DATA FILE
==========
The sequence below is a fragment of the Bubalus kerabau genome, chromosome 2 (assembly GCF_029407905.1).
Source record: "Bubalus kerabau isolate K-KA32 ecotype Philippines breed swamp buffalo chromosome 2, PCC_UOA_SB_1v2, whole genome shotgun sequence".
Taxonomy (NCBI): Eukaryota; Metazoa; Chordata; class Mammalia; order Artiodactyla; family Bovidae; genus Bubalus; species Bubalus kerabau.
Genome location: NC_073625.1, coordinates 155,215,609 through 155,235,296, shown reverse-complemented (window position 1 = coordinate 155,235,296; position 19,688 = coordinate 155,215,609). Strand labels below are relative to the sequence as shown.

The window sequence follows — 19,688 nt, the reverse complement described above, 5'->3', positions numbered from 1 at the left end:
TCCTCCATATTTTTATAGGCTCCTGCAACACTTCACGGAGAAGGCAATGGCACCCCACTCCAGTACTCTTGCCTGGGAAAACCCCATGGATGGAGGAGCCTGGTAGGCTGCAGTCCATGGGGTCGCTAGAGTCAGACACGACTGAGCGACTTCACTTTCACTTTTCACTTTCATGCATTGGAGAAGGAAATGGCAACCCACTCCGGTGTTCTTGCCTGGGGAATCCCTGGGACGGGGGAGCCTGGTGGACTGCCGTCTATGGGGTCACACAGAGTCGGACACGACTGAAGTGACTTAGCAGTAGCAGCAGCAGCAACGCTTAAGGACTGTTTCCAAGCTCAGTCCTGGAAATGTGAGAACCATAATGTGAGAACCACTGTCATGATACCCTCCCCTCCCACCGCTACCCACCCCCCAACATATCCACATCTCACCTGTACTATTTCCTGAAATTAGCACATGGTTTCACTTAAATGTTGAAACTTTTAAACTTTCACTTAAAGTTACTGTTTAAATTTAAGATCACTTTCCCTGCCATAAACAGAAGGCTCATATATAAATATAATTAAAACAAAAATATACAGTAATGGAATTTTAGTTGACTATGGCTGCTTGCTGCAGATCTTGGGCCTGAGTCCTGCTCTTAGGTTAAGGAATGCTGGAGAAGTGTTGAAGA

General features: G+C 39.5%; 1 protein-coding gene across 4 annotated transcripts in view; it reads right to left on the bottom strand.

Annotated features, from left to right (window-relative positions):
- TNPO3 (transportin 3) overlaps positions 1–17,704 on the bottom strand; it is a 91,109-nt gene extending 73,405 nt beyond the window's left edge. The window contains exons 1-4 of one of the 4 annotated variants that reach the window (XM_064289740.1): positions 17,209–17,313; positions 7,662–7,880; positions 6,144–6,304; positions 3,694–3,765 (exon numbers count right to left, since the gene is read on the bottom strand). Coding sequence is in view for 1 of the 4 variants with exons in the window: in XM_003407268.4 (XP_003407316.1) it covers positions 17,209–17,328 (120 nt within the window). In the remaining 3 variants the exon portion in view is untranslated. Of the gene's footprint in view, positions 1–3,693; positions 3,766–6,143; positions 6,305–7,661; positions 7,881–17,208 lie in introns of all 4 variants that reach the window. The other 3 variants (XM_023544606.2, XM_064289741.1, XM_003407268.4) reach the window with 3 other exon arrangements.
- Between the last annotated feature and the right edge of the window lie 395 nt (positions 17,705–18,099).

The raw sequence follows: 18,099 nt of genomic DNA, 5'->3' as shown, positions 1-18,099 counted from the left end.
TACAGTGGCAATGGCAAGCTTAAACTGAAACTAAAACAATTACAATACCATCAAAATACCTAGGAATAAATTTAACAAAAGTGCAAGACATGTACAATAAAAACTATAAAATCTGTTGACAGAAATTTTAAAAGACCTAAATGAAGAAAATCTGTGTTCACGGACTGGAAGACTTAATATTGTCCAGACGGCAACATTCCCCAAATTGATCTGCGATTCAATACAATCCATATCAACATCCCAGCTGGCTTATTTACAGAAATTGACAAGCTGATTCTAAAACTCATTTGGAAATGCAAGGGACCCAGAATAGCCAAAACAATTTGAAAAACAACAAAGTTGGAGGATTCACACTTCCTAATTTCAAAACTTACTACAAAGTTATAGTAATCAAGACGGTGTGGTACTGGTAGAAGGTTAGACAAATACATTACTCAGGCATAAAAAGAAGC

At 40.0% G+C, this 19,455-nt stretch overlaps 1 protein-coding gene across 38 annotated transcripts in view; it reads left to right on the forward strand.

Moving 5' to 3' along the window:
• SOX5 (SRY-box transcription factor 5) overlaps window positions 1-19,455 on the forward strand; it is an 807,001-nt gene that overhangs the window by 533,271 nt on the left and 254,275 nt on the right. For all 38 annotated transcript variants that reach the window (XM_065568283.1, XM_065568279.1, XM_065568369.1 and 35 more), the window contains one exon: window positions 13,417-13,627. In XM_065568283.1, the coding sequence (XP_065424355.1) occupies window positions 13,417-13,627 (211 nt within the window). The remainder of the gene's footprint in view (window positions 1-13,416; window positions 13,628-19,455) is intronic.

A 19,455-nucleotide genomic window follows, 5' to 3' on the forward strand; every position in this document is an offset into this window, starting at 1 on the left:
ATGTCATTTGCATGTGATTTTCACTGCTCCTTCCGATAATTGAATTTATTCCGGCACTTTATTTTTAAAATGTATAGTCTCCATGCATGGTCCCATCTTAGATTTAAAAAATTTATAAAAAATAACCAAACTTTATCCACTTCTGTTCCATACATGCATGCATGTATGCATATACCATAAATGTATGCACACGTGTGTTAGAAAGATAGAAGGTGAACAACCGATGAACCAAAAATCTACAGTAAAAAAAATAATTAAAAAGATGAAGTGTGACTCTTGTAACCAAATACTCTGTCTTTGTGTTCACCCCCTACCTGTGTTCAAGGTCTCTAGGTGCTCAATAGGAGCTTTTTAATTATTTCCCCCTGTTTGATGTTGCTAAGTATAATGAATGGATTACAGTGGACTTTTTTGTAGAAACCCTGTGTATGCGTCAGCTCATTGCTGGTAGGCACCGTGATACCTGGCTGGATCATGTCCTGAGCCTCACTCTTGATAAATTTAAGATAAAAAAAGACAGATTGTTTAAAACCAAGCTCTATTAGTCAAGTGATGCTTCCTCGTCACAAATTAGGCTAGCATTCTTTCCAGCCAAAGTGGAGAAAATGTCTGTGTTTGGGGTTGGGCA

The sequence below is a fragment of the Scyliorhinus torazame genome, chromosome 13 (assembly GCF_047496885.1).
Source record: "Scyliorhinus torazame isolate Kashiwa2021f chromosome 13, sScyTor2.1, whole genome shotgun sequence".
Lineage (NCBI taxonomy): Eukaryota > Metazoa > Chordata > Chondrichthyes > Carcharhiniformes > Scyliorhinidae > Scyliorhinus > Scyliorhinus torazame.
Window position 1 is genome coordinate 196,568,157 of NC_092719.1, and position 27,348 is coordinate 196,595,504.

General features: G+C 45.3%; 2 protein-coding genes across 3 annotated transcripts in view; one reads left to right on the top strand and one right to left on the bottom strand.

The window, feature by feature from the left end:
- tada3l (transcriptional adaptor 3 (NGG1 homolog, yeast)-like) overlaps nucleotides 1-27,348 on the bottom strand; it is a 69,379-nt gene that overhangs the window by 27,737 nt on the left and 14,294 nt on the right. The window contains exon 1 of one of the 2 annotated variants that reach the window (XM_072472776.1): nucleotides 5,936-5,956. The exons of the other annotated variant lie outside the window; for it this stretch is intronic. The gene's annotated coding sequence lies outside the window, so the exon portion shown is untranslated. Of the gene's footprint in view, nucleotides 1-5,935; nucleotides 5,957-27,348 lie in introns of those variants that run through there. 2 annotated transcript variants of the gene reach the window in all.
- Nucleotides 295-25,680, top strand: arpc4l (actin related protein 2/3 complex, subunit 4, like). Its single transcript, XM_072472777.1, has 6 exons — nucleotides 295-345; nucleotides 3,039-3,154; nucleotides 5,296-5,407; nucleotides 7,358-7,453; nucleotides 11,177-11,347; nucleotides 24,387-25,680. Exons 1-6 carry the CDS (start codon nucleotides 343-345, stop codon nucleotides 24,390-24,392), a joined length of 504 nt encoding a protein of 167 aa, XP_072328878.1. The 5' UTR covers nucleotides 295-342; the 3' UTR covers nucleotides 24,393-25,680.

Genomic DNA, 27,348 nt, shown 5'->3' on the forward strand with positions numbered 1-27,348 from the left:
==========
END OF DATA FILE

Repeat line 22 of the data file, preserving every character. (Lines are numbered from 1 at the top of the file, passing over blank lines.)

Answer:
General features: G+C 45.3%; 2 protein-coding genes across 3 annotated transcripts in view; one reads left to right on the top strand and one right to left on the bottom strand.